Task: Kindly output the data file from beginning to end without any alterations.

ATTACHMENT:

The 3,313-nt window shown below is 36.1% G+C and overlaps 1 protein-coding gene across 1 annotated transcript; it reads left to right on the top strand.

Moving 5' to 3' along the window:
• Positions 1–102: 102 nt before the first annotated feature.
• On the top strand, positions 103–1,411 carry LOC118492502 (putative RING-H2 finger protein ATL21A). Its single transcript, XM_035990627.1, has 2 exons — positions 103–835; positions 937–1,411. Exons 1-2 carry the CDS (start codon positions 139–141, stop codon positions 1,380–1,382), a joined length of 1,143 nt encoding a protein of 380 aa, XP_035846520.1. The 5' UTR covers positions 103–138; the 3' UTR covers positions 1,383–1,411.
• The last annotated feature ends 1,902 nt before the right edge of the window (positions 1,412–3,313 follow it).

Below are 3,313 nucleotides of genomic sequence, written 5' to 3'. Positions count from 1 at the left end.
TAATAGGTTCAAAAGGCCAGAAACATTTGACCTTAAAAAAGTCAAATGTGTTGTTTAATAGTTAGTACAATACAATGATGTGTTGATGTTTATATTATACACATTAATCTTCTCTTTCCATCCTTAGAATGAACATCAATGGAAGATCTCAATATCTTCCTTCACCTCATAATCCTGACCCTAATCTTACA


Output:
The 3,313-nt window shown below is 36.1% G+C and overlaps 1 protein-coding gene across 1 annotated transcript; it reads left to right on the top strand.

Moving 5' to 3' along the window:
• Positions 1–102: 102 nt before the first annotated feature.
• On the top strand, positions 103–1,411 carry LOC118492502 (putative RING-H2 finger protein ATL21A). Its single transcript, XM_035990627.1, has 2 exons — positions 103–835; positions 937–1,411. Exons 1-2 carry the CDS (start codon positions 139–141, stop codon positions 1,380–1,382), a joined length of 1,143 nt encoding a protein of 380 aa, XP_035846520.1. The 5' UTR covers positions 103–138; the 3' UTR covers positions 1,383–1,411.
• The last annotated feature ends 1,902 nt before the right edge of the window (positions 1,412–3,313 follow it).

Below are 3,313 nucleotides of genomic sequence, written 5' to 3'. Positions count from 1 at the left end.
TAATAGGTTCAAAAGGCCAGAAACATTTGACCTTAAAAAAGTCAAATGTGTTGTTTAATAGTTAGTACAATACAATGATGTGTTGATGTTTATATTATACACATTAATCTTCTCTTTCCATCCTTAGAATGAACATCAATGGAAGATCTCAATATCTTCCTTCACCTCATAATCCTGACCCTAATCTTACA